Our TCTs for PSHE ‘Reach Out’ for Anti Bullying Week and World Kindness Day

The theme for Anti Bullying Week in 2022 was ‘Reach Out’. To highlight this, and World Kindness Day, our Trust Consultant Teachers for PSHE Kathryn Ferguson and Lauren Munro-Hall discuss the importance of teachers, students, parents and the wider community reaching out and opening up dialogue on bullying.

As the wellbeing leads for the GDST and TCTs for PSHE, our role is to select and highlight important initiatives which can help positively impact our community. Sunday marked World Kindness Day and the 14th to 18th of November was Anti-Bullying Week. The week took the theme of ‘Reach Out’ for 2022; empowering teachers and students to do something positive to counter the harm and hurt that bullying causes.

The 2022 Theme – Reach Out:

The theme, Reach Out, aims to encourage children to speak out about bullying. Whether this is speaking out to a trusted adult or reaching out to another person who is being bullied; if we can challenge bullying, then we can change it. 

Reaching out isn’t just for young people either. Teachers, parents and all other educators have a responsibility to speak out against bullying. By setting positive examples and speaking out against bullying, we create kinder communities in our schools. 

In fact, reaching out shouldn’t stop after Anti-Bullying Week and World Kindness Day end. Encouraging open communication and everyday kindness are concepts that are well embedded in our approach at GDST and at our school, Notting Hill & Ealing High School. While the week is a good reminder to discuss resources and strategies, looking out for pupil and staff mental health, friendships and wider lives should happen all year round.

Odd Socks Day at Notting Hill & Ealing High School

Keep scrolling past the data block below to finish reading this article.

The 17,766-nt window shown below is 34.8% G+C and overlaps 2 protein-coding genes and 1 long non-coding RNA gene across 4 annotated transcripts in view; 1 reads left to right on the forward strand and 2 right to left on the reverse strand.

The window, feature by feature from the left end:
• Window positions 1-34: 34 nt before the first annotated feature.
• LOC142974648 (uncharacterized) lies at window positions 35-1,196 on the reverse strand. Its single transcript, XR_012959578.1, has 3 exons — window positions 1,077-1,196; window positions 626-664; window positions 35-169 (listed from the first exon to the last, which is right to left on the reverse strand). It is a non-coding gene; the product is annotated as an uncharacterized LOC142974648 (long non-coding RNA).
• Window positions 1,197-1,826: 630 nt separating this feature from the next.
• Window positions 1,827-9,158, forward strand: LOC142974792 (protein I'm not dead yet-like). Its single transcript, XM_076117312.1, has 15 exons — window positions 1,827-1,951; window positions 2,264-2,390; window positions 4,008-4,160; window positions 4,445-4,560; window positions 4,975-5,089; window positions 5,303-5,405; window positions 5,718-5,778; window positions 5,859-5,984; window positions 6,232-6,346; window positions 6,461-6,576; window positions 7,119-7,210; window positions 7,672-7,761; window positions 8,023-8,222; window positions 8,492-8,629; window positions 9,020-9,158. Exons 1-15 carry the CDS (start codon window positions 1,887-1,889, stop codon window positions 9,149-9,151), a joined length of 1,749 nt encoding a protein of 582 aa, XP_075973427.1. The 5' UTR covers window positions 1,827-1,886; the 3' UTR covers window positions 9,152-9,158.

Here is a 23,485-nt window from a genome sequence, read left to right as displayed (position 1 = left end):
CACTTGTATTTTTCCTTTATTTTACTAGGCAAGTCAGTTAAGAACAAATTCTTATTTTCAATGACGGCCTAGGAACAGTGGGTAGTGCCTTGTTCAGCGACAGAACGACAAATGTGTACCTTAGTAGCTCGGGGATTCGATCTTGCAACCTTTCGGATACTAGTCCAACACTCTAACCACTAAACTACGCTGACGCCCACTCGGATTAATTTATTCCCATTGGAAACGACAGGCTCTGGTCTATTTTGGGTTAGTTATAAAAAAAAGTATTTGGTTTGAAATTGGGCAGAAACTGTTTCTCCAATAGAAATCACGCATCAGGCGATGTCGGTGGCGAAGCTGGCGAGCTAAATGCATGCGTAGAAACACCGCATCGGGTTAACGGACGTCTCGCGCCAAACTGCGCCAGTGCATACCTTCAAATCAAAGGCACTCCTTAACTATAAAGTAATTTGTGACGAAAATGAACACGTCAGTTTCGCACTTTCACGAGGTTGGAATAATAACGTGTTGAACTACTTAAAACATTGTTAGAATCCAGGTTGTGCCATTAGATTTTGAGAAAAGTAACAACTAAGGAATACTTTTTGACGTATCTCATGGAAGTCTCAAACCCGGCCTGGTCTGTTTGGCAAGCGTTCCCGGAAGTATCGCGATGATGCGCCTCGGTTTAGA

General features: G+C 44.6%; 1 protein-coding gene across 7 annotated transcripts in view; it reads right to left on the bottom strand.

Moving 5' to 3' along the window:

How did we mark World Kindness Day and Anti-Bullying Week?

On Monday 14th November, we kick-started our own GDST ‘Reach Out’ initiative – with each school partnering with another in the Trust to share kindness and anti-bullying initiatives. These included an assembly for junior school pupils and asking students to design an anti-bullying slogan and logo to be shared across all GDST schools.  

We’ve also built connections across the GDST teaching community through the Trust Wide Book Club for PSHE Leads. Great resources shared so far are Perfectly Norman by Tom Percival and Be Kind by Pat Zietlow Miller.

NHEHS Juniors ‘reached out’ to Kensington Prep as our buddy school.  We arranged a Google Meet with a Kensington class to say ‘Hi’ (the first step to reaching out) and share how we were all wearing Odd Socks (for Odd Socks Day – Monday 14th November). Other wonderful examples of reaching out across GDST include Howell’s and Royal High School Bath’s Prep School pupils buddying up to post each other well-being letters and video clips.

Our approach is to focus on the fact that everyone has a role to play in promoting positive relationships by identifying how people might react in friendship situations.

For senior pupils, we advocated further ‘Reach Out’ activities. At the beginning of each academic year students apply for the post of Well-Being Lead and they are tasked with promoting positivity and kindness throughout the year. We are very much led by the students on what they want to focus on through their student voice. They led part of a whole school assembly which explained that Notting Hill & Ealing students will partner with South Hampstead High School for Anti Bullying Week. We used PSHE lessons to write online postcards to fellow Year 8 pupils at our partner school which will include sharing what helps them feel positive.

The student led Anti-Bullying Week assembly

A Year-Round Approach:

During Children’s Mental Health Week in February, where the theme is ‘Let’s Connect’, we will revisit these postcards and the connections that we made between our junior and senior school buddies during Anti-Bullying Week. 

Holistically, we are reinforcing the message across GDST that if anyone in our community is feeling down, struggling or needs a helping hand – they can reach out to anyone in the network, including wellbeing representatives within the student body.